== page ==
CAN External Control





Serial data link


External Control


Systems-on-module (SOMs) such as Advanced Knowledge Associates’ LM125 can provide compact, easily upgraded solutions with lots of I/O in networked, real-time control, bridging and industrial automation applications.

The module’s complete software stack includes operating system, industry standard boot-loader and built-in diagnostics for screening and fault tolerance support. One LM125 can be used as the main control subsystem for diverse applications in realtime networked control, such as motion control, protocol bridging, data acquisition and measurement. The LM125’s modular architecture facilitates the simple integration of user logic and custom peripheral sets. Onboard programmable clock generation, voltage regulation and power monitoring further ease system integration. Because it is based on programmable logic technology from the world’s leading FPGA manufacturer, the Xilinx Spartan IIE, the LM125 enables great system flexibility, as designs can be reprogrammed to include new functionality. Next-generation SOMs remove the time-consuming task of getting multiple elements such as processors, operating systems, interfaces, peripherals, clocking and power to work together, and are currently providing industry’s most compact and integrated system solutions.


More Connected Means More I/O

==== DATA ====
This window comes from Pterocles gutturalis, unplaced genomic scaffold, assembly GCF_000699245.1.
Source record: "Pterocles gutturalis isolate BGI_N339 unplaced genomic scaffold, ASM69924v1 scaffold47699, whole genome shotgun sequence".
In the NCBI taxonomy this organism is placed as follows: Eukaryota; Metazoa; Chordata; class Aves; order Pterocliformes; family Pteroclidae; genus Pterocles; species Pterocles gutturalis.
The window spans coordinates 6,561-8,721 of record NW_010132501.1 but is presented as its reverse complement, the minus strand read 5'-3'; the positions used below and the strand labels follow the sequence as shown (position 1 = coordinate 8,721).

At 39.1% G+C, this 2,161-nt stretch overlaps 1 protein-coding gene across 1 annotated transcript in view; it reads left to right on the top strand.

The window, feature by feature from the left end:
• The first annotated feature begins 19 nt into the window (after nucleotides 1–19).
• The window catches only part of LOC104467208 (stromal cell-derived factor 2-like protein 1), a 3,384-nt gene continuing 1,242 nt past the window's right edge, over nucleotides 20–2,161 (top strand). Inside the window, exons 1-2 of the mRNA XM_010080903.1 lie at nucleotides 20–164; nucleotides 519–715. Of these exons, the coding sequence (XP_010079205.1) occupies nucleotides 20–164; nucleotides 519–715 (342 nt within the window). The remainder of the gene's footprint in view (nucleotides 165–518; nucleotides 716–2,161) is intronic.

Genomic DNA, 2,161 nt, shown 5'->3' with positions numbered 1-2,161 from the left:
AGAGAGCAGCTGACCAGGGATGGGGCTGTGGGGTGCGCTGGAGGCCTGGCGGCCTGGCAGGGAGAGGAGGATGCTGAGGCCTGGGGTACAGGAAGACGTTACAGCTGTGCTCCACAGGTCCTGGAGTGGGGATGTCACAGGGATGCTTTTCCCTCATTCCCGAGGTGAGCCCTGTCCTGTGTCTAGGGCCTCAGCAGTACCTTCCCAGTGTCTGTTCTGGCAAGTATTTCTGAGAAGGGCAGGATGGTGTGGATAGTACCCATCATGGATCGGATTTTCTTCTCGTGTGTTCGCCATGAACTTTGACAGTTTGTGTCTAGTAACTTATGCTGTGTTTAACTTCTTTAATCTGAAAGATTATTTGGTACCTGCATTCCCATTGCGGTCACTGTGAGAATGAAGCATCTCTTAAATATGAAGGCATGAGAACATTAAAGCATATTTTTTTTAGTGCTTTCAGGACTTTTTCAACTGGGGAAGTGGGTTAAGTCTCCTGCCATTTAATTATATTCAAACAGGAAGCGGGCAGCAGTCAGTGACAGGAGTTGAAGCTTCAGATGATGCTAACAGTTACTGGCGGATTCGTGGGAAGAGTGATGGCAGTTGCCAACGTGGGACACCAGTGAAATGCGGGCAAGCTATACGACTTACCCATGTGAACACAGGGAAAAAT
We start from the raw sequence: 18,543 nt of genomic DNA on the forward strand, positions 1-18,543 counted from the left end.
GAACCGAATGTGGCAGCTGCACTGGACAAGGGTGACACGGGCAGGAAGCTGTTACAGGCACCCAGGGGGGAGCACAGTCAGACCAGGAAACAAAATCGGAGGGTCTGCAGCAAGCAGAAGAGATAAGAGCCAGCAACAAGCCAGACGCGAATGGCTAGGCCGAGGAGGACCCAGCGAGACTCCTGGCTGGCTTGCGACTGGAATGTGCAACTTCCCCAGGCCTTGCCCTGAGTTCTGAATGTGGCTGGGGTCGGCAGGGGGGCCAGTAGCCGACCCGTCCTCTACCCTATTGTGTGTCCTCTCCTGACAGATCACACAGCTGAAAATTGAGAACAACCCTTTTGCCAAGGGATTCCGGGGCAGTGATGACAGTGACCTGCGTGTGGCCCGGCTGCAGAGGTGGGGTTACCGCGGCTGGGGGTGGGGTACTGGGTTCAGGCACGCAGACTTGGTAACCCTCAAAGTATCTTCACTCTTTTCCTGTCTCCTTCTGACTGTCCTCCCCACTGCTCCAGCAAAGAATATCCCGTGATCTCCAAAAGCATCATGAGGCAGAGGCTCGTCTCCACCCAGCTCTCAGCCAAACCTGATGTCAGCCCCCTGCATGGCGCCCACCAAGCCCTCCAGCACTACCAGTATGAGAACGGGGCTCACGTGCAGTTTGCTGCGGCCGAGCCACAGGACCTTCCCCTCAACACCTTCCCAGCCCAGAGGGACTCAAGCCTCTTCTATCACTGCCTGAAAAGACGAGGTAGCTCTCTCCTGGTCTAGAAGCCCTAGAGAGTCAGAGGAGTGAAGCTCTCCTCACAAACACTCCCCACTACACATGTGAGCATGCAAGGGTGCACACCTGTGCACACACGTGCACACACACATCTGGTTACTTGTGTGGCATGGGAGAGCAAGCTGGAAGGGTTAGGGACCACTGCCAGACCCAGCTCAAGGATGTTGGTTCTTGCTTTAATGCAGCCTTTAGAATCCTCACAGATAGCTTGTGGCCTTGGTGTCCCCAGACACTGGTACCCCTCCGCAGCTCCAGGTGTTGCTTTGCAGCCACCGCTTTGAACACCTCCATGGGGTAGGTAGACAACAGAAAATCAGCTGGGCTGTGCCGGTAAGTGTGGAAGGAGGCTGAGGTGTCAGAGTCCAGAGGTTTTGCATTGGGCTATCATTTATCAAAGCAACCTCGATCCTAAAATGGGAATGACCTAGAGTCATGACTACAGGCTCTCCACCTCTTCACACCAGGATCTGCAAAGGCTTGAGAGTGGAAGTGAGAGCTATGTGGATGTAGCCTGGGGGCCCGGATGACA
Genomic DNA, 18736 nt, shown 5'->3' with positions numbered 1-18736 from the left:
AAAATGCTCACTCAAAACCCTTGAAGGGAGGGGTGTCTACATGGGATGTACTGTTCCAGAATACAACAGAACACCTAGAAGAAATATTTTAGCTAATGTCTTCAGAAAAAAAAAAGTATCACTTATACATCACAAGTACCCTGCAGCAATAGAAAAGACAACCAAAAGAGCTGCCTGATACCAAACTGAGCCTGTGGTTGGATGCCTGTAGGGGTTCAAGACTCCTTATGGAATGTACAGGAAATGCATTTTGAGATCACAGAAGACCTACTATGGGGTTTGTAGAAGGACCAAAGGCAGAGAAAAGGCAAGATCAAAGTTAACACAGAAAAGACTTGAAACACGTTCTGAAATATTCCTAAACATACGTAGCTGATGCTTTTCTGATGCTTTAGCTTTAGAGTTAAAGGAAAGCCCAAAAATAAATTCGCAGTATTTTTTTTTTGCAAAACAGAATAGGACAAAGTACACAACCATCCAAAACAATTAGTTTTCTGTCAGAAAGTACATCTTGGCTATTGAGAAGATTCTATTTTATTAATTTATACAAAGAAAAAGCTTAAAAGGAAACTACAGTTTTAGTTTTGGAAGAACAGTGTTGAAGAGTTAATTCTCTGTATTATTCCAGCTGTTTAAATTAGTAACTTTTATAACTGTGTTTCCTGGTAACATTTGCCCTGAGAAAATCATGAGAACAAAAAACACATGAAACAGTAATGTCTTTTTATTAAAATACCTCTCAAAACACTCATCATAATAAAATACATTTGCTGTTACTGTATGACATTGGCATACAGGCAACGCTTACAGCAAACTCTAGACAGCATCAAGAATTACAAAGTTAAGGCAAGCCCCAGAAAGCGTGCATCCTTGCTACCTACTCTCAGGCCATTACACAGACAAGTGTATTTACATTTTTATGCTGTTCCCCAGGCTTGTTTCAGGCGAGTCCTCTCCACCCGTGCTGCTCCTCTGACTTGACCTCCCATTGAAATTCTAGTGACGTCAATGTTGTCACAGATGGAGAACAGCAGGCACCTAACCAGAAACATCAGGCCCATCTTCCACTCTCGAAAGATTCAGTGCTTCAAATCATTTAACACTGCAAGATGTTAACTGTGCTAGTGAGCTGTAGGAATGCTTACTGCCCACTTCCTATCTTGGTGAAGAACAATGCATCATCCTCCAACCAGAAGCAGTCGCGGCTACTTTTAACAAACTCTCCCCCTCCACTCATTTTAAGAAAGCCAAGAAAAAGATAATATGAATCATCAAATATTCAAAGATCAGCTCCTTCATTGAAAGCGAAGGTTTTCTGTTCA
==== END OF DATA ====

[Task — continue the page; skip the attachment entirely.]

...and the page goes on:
So how is networking affecting board design? Primarily in the increase in I/O on CPUs. “We’re starting to see more CPUs with more connectivity,” says Jonathan Miller, president of Diamond Systems. “For example, GPS is now being built in, similar to the way Ethernet is now included in all CPUs.” It’s become incredibly cheap to embed an Ethernet controller in small devices, such as device servers, or even photocopiers and soft drink dispensing machines. Processor modules are coming with a wide variety of industrial I/O, such as CAN, Profibus and Device Net, as well as ZigBee. For example, WinSystems’ LBC-GX500 SBC has a wide variety of wired and wireless connectivity options (Figure 1). In addition, there is widely available PC-based I/O such as USB, which is replacing many older interfaces. USB’s advantages are similar to those that made ISA popular for so long. “It’s fairly simple, straightforward to use, inexpensive, readily available, familiar to most users and meets the needs of a niche market that doesn’t need the speed of PCI,” says Micro/sys president Susan Wooley. As time goes on, more MCUs will implement USB, and chipsets will have a higher USB port count. There is also a shift from parallel to serial interfaces for control I/O. “Although very high-speed onboard interfaces by default end up being parallel, such as PCI Express, when you go offboard those that used to be parallel are moving toward serial, for example, from parallel ports to USB and from SCSI to SATA,” says Wooley. Some simple expansion needs are not served well by a full-sized PC/104 add-on board. The cost of that board, along with the required stacking connectors, can make adding just a few digital or analog channels to a system fairly expensive for an OEM, says Crane. VersaLogic’s SPX expansion format was designed to address these issues (Figure 2).